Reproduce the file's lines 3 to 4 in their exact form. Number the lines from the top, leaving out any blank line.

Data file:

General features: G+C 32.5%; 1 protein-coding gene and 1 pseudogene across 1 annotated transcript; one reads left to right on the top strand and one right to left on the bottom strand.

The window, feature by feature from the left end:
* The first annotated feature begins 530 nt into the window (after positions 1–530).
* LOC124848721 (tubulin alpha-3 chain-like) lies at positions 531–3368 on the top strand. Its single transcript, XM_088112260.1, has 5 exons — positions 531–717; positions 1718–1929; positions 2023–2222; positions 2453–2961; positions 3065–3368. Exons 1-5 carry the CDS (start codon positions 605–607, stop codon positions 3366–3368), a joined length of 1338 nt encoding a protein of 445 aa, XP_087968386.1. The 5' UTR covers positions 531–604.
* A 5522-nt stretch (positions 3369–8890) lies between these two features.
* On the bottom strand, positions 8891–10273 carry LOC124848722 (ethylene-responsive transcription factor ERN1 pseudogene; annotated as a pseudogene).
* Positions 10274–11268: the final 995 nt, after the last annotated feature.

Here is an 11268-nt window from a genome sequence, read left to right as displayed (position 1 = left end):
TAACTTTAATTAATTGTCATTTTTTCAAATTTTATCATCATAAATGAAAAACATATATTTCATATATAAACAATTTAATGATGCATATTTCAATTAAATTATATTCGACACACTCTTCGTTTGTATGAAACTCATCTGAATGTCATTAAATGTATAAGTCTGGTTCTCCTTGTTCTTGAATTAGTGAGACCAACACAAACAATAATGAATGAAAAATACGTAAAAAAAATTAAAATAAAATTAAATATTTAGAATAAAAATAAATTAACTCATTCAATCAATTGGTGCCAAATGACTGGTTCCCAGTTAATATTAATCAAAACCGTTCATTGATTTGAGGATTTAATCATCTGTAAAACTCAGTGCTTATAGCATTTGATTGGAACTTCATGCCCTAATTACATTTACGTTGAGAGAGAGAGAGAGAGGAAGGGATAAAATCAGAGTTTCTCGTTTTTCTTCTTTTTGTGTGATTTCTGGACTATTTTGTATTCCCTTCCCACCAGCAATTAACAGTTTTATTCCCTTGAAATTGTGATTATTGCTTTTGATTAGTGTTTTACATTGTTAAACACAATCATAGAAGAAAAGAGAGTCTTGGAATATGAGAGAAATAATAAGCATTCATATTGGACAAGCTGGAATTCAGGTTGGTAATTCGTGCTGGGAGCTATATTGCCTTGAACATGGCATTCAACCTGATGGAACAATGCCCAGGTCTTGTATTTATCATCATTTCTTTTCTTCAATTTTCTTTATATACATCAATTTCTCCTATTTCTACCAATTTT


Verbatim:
* The first annotated feature begins 530 nt into the window (after positions 1–530).
* LOC124848721 (tubulin alpha-3 chain-like) lies at positions 531–3368 on the top strand. Its single transcript, XM_088112260.1, has 5 exons — positions 531–717; positions 1718–1929; positions 2023–2222; positions 2453–2961; positions 3065–3368. Exons 1-5 carry the CDS (start codon positions 605–607, stop codon positions 3366–3368), a joined length of 1338 nt encoding a protein of 445 aa, XP_087968386.1. The 5' UTR covers positions 531–604.